3. Checks whether the serial string value equivalent with “1111-1111-1111-1111”

15. Now open up your registry edit, and change the string value of serial to “1111-1111-1111-1112”. Now press F5 again in Visual Studio .NET 2003 to debug the software.

It fulfills (iii).

16. Next, try to delete the serial string value from NeCoders key. Press F5 again.

It fulfills (ii).

17. Finally, delete the NeCoders key. Press F5.

It fulfills (i).

18. Now I am thinking hard how to break this licensing technique. This is the fun part and hope you will like it. Right now, no matter how you run your C# windows form, it will prompt you the same error “Please acquire a license to run this!”. Please bear this in mind.

Note: There is no difference in breaking a Debug or Release mode assemblies.

19. Go to Windows Start > Programs > Microsoft Visual Studio .NET 2003 > Visual Studio .NET Tools > Visual Studio .NET 2003 Command Prompt.

20. Change to the directory where your CrackingIL.exe is resided.

21. Type ildasm CrackingIL.exe /

22. If you notice, there will be 3 files added to your debug folder.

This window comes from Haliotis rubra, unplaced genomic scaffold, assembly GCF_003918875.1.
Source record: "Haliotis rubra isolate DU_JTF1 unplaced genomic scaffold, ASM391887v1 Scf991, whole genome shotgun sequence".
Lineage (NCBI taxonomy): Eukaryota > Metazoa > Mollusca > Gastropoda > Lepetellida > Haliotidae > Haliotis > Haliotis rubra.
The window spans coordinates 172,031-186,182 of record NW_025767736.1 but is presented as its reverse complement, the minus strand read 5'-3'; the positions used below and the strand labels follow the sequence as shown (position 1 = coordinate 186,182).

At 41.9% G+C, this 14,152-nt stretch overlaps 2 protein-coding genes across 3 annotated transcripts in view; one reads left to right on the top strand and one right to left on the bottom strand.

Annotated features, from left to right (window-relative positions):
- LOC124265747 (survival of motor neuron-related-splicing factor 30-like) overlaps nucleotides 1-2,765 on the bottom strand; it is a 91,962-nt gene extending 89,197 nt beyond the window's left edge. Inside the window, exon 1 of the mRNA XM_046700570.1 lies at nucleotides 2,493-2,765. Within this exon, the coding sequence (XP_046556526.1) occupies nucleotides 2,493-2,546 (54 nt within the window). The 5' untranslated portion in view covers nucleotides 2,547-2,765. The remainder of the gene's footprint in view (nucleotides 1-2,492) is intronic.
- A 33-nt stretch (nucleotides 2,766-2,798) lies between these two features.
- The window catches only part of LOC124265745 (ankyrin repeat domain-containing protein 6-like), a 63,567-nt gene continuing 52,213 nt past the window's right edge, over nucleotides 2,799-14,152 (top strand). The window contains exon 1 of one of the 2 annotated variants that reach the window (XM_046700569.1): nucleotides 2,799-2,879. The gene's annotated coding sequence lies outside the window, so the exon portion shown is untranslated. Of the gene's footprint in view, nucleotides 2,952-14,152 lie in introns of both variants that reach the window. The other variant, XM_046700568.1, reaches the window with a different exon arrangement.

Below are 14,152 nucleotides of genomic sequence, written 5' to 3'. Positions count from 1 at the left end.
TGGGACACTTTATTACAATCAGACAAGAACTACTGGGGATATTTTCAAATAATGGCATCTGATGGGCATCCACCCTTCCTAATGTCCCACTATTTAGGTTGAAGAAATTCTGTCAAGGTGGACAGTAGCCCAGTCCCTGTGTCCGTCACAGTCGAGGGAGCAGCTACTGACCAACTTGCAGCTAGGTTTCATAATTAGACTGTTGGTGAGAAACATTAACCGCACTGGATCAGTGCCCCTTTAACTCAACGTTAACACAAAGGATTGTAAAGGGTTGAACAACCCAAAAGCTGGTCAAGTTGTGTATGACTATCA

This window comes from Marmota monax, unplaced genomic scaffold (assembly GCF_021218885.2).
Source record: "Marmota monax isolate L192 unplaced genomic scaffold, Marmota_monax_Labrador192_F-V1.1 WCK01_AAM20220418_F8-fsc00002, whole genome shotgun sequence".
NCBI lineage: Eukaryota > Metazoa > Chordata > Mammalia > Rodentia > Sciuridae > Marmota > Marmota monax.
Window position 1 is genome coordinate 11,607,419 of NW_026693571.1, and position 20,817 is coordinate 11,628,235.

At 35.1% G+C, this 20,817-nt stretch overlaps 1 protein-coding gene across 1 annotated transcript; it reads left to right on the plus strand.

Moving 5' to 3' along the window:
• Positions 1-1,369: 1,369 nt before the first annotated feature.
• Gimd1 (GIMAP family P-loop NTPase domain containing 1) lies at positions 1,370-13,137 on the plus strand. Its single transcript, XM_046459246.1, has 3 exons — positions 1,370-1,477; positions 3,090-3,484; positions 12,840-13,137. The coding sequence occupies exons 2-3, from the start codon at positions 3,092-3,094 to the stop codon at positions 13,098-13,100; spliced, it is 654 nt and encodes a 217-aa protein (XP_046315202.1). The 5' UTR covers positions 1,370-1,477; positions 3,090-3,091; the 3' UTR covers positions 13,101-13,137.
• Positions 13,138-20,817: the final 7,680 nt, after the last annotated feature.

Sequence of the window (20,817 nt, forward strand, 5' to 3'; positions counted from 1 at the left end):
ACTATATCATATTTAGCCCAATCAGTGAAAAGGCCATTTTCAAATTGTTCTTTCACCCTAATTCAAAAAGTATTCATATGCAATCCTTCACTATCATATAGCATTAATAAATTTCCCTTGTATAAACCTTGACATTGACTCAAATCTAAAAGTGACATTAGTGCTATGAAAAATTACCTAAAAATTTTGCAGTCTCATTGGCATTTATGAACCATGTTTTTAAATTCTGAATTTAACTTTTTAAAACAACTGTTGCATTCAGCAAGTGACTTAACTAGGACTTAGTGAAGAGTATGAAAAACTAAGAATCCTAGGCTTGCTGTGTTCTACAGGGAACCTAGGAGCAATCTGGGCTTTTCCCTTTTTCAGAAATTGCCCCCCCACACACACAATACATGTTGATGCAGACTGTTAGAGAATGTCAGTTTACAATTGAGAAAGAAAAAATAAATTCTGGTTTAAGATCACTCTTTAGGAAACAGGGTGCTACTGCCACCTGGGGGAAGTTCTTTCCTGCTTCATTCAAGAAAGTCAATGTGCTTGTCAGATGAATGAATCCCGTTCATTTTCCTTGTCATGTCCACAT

23. Open with any text editor. I used notepad.

24. You will see some assembly codes. This is in intermediate language. Cool huh?

25. Scroll down until you get this.

The highlighted is actually your FrmSecureApp_Load event which you created earlier on in Visual Studio .NET 2003. 26.

Okay, now what we want to do is to remove the portion of code that calls the registry checking. Just remove all the codes from IL_0000 to IL_0075. You will end up with this.

27. Reopen your Visual Studio .NET 2003 command prompt and type 'ilasm'.

28. Once done, try to run CrackingIL.exe.

You should see this. If you do, congratulations for you have successfully cracked CrackingIL.exe.


I hope you like this article even though it is a simple one. See Part 2 for the next one in this series. If you still have any doubts, just email me.



This article has no explicit license attached to it but may contain usage terms in the article text or the download files themselves. If in doubt please contact the author via the discussion board below.